In October 2018 the first ever contemporary arts festival — Artsakh Fest — took place inside the Vahram Papazian Theater in Stepanakert, the capital of the internationally unrecognized territory of Nagorno-Karabakh, a contested region in what many nations still recognize as part of Azerbaijan, and known to Armenians as Artsakh. The region has been afflicted by a war over independence for decades, and as a result the theater building was abandoned for more than 40 years. In 2018, Yerevan-based curator Anna Kamay took it upon herself to transform the building by inviting international artists into the space, bringing installations, performances, and workshops to a region mostly associated with war. On the eve of the festival’s second iteration, Hyperallergic spoke to Kamay about the challenges of starting such a project and what to expect from this year’s program.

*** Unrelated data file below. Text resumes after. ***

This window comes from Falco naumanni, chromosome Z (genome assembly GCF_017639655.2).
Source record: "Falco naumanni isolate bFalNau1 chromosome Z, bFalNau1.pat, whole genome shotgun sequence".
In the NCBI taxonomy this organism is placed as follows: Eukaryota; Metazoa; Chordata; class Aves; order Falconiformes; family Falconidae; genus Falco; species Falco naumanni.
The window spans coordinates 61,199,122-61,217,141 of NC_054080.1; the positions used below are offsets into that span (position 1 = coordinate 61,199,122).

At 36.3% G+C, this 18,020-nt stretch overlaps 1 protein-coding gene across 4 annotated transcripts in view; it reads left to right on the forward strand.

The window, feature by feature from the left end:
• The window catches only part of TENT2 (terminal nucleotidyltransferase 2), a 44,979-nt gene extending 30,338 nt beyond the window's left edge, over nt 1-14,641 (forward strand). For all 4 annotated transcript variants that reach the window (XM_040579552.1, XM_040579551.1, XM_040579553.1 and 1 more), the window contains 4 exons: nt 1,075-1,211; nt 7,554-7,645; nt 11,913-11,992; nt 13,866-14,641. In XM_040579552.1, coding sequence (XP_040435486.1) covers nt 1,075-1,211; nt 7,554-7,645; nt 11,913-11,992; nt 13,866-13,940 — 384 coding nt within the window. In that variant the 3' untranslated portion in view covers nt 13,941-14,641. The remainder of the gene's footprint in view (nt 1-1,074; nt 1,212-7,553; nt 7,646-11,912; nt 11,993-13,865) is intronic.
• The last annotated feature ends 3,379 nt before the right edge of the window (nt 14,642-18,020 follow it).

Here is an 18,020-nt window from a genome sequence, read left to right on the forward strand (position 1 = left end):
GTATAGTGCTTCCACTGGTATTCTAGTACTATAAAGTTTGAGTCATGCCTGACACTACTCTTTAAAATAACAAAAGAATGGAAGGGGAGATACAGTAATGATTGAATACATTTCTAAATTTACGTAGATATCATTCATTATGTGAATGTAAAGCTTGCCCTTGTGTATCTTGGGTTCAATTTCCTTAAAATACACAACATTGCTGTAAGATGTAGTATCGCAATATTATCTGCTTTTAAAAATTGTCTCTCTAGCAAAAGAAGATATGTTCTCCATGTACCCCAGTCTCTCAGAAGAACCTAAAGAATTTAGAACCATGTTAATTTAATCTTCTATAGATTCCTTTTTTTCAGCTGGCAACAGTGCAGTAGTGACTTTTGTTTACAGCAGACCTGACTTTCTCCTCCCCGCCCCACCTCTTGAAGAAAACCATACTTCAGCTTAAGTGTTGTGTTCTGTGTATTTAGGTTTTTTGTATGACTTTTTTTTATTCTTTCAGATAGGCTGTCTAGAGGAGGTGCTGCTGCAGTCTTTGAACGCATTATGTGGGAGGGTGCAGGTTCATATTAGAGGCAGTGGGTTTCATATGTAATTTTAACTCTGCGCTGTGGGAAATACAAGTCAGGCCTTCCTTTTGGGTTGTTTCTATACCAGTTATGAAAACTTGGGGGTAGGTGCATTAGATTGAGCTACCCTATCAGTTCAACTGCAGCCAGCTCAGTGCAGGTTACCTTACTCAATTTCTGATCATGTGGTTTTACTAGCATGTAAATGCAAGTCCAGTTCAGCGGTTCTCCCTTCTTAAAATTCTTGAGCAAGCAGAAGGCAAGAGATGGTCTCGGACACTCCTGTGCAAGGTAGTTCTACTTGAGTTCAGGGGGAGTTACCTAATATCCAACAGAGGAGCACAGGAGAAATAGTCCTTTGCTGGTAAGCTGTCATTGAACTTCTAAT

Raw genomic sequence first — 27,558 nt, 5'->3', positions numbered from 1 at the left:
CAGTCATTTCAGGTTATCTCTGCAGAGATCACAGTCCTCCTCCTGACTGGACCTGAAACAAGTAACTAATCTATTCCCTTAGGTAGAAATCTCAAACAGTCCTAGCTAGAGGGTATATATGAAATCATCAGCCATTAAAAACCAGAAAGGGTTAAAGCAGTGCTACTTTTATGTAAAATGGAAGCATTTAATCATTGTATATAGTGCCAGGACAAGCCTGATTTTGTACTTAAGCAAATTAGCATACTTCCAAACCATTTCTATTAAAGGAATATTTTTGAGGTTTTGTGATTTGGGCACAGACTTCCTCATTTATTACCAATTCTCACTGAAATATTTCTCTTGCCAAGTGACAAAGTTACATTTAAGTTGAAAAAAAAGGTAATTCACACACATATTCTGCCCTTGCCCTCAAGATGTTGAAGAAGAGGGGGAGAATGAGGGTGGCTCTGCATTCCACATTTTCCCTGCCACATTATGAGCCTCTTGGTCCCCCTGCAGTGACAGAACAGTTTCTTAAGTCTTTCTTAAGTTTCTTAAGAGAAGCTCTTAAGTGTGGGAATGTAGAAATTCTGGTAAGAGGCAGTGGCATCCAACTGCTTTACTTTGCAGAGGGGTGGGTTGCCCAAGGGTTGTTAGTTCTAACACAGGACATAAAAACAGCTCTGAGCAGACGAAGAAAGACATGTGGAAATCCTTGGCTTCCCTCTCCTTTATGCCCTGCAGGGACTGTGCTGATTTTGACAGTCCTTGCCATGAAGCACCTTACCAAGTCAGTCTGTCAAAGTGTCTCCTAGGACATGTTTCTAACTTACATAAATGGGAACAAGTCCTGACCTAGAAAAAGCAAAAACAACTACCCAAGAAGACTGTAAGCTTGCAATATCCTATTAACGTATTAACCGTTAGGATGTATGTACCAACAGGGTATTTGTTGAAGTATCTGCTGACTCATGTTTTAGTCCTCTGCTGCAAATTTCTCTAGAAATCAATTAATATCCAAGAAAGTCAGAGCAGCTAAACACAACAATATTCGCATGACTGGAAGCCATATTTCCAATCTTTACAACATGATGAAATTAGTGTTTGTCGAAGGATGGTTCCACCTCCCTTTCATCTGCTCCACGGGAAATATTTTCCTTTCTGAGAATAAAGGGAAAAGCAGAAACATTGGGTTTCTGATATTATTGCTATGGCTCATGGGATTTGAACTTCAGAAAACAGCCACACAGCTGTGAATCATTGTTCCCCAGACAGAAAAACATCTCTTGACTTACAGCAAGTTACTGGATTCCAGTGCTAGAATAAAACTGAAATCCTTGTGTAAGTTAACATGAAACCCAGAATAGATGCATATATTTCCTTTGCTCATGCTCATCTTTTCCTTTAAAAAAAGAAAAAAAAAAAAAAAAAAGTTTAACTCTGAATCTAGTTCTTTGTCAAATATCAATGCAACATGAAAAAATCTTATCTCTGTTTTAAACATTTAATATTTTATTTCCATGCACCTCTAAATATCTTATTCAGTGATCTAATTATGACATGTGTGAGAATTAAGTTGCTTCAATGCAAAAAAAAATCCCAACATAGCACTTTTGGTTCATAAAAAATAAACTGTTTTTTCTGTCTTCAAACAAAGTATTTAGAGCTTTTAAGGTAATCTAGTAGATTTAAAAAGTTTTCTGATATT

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Hyperallergic: Why did you start Artsakh Fest, and how did you go about it?
Anna Kamay: I lived in Martuni with my daughter, where I met a friend in Yerevan who’s running the Tufenkian charity organization. I told them I’m going to do something arts related, and asked if they would support me, and they said yes. In Martuni, there was this culture house building: it looked like the exact copy of the Opera House in Yerevan, and it seemed like the perfect space for an arts project. But this building was totally privatized, and except the stage and the auditorium, there is no space available to do any intervention.
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